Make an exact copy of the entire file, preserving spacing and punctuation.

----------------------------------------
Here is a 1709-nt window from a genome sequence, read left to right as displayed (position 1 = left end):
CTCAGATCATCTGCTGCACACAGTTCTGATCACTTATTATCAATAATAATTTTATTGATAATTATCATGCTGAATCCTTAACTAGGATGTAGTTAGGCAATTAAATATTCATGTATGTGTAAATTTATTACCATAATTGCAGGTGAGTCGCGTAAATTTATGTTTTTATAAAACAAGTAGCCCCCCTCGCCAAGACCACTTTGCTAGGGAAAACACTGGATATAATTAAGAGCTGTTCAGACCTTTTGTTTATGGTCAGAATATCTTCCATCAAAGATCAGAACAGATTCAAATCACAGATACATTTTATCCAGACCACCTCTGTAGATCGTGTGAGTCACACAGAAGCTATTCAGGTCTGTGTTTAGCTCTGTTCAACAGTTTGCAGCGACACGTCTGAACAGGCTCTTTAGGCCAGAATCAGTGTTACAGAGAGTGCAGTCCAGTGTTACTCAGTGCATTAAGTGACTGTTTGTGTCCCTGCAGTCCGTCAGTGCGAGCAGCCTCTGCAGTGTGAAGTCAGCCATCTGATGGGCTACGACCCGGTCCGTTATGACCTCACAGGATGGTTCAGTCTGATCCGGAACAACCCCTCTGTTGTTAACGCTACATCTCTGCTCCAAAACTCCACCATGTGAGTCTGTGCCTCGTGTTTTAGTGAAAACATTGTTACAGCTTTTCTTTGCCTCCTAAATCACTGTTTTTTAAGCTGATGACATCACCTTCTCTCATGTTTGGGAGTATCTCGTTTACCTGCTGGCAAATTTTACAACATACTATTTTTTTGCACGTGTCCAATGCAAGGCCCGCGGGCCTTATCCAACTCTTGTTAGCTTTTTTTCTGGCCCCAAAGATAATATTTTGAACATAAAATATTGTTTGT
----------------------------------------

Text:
Here is a 1709-nt window from a genome sequence, read left to right as displayed (position 1 = left end):
CTCAGATCATCTGCTGCACACAGTTCTGATCACTTATTATCAATAATAATTTTATTGATAATTATCATGCTGAATCCTTAACTAGGATGTAGTTAGGCAATTAAATATTCATGTATGTGTAAATTTATTACCATAATTGCAGGTGAGTCGCGTAAATTTATGTTTTTATAAAACAAGTAGCCCCCCTCGCCAAGACCACTTTGCTAGGGAAAACACTGGATATAATTAAGAGCTGTTCAGACCTTTTGTTTATGGTCAGAATATCTTCCATCAAAGATCAGAACAGATTCAAATCACAGATACATTTTATCCAGACCACCTCTGTAGATCGTGTGAGTCACACAGAAGCTATTCAGGTCTGTGTTTAGCTCTGTTCAACAGTTTGCAGCGACACGTCTGAACAGGCTCTTTAGGCCAGAATCAGTGTTACAGAGAGTGCAGTCCAGTGTTACTCAGTGCATTAAGTGACTGTTTGTGTCCCTGCAGTCCGTCAGTGCGAGCAGCCTCTGCAGTGTGAAGTCAGCCATCTGATGGGCTACGACCCGGTCCGTTATGACCTCACAGGATGGTTCAGTCTGATCCGGAACAACCCCTCTGTTGTTAACGCTACATCTCTGCTCCAAAACTCCACCATGTGAGTCTGTGCCTCGTGTTTTAGTGAAAACATTGTTACAGCTTTTCTTTGCCTCCTAAATCACTGTTTTTTAAGCTGATGACATCACCTTCTCTCATGTTTGGGAGTATCTCGTTTACCTGCTGGCAAATTTTACAACATACTATTTTTTTGCACGTGTCCAATGCAAGGCCCGCGGGCCTTATCCAACTCTTGTTAGCTTTTTTTCTGGCCCCAAAGATAATATTTTGAACATAAAATATTGTTTGT